California Governor Jerry Brown is going head to head with the Trump Administration as Trump and his cabinet try to eviscerate the civil protections President Obama initiated.
Trump intends to:
- accelerate deportation of undocumented immigrants
- weaken auto emission standards that even automakers think are too lax
- eliminate net neutrality–full and equal access to the Internet–and less widely covered
- roll back OSHA workplace safety and health protections initiated by Obama in 2016
“OSHA protects employees against workplace injuries and illnesses,” Benjamin Ebbink, an attorney at Fisher Phillips in Sacramento, says in a telephone interview.
“The California legislature is trying to resist the Trump Administration’s actions in a variety of areas including workplace safety.”
Ebbink, who represents employers, writes in the California Employers Blog that last month, Governor Brown signed a law, known as AB 2334, to counter Trump’s suspension of the 2016 Obama Administration’s OSHA recording rules.
“Back in 2016, the Obama Administration’s Federal Department of Labor adopted a new electronic recordkeeping and reporting procedure known as the Improved Tracking of Workplace Injuries and Illness Rule,” Ebbink reports.
However, “the Trump Administration recently suspended the July 1, 2018 deadline for the electronic submission of OSHA 300 log and 301 forms that are the first reports of injury for worksites with more than 250 employees.”
“Trump also proposed a rule to revise and relax the increased reporting requirements” starting in January. 2019.”
Ebbink writes that “to protect employees at hazardous sites, Assembly Bill 2334 requires Cal/OSHA to monitor rulemaking at the Federal level.
“If the agency finds federal OSHA regulations have eliminated or substantially diminished the electronic recordkeeping proposal, Cal/OSHA is required to convene an advisory committee within 120 days to evaluate how to implement the changes necessary to protect the goals of the proposed federal rule as issued by the Obama Administration in May, 2016.”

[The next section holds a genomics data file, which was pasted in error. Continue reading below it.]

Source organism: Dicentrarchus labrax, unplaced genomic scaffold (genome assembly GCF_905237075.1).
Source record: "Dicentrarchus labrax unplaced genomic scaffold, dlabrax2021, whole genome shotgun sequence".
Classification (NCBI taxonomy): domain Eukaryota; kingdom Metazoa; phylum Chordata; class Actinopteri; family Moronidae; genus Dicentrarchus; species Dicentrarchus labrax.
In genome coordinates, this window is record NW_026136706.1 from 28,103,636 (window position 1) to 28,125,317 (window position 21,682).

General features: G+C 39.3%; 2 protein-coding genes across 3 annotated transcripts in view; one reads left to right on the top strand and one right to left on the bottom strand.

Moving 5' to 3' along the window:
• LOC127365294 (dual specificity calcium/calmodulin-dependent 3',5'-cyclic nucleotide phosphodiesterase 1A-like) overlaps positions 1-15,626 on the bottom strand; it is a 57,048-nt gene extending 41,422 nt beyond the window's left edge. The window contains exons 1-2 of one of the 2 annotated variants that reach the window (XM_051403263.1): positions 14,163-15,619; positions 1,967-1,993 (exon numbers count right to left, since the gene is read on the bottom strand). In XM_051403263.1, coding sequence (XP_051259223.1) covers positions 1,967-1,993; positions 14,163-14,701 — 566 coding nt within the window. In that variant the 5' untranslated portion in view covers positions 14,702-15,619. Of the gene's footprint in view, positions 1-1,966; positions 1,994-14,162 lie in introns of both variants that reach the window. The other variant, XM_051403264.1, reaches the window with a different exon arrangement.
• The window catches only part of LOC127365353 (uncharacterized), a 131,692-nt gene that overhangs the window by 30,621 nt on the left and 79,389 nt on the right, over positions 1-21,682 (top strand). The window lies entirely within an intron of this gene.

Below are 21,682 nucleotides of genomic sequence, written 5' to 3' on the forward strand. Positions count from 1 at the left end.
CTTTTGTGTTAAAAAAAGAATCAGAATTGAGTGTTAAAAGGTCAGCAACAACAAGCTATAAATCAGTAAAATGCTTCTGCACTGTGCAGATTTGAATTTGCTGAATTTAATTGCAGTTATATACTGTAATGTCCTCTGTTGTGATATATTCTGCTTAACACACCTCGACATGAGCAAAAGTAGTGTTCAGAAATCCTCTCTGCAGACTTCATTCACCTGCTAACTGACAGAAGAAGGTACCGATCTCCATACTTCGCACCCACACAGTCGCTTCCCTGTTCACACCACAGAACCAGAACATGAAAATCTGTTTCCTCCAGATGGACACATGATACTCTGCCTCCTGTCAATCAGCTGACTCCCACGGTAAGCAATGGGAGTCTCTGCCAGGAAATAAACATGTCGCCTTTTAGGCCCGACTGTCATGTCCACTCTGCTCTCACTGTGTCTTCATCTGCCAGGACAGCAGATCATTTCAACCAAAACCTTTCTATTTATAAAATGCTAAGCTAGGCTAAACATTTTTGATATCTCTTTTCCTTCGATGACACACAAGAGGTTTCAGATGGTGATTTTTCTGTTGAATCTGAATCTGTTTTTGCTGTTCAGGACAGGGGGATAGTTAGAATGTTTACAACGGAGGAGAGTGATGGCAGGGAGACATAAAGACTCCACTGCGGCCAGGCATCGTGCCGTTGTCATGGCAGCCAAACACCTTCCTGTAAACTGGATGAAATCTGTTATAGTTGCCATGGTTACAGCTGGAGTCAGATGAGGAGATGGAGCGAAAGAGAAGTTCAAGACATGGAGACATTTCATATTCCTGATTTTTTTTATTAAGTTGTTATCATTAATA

The Volks Rule
Ebbink notes, “AB 2334 contains a provision that seeks to resurrect a statute of limitations rule related to recordkeeping requirements known as the Volks rule.”
Now, Cal/OSHA only looks at violations committed in the last six months,” Ebbink says in a phone interview.
Under the new rule, California will deem an occurrence or safety violation to be ongoing, meaning that it continues until it’s corrected.
Employers are required to keep safety records for five years, he says, adding, it’s in employers’ interests to have a safe environment.
“I represent employers who are 95-99 percent compliant,” Ebbink says.
“OSHA enforcement should be focusing on those employers who are flouting all the rules and creating hazardous workplaces.
“Our clients come to us because they want to get it right. We’re not representing those who are flouting the rules.” Ebbink says.
He reports in the California Employers Blog, that “the state will aggressively enforce OSHA rules to counter Trump’s January, 2019 major weakening of record-keeping requirements.
“California employers are likely to see aggressive enforcement activity from Cal/OSHA seeking to reach back years into the past for these types of record keeping violations,” Ebbink concludes.